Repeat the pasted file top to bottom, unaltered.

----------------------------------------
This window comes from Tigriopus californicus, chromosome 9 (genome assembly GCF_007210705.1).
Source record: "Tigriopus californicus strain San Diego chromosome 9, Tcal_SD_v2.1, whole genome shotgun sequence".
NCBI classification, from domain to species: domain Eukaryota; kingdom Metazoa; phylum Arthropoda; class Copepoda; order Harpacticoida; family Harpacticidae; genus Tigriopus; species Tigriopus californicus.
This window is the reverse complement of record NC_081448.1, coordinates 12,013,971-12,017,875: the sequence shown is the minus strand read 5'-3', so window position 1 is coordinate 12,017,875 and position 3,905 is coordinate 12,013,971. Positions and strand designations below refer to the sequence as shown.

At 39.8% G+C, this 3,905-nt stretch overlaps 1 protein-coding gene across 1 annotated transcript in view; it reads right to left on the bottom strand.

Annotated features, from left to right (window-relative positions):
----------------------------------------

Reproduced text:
This window comes from Tigriopus californicus, chromosome 9 (genome assembly GCF_007210705.1).
Source record: "Tigriopus californicus strain San Diego chromosome 9, Tcal_SD_v2.1, whole genome shotgun sequence".
NCBI classification, from domain to species: domain Eukaryota; kingdom Metazoa; phylum Arthropoda; class Copepoda; order Harpacticoida; family Harpacticidae; genus Tigriopus; species Tigriopus californicus.
This window is the reverse complement of record NC_081448.1, coordinates 12,013,971-12,017,875: the sequence shown is the minus strand read 5'-3', so window position 1 is coordinate 12,017,875 and position 3,905 is coordinate 12,013,971. Positions and strand designations below refer to the sequence as shown.

At 39.8% G+C, this 3,905-nt stretch overlaps 1 protein-coding gene across 1 annotated transcript in view; it reads right to left on the bottom strand.

Annotated features, from left to right (window-relative positions):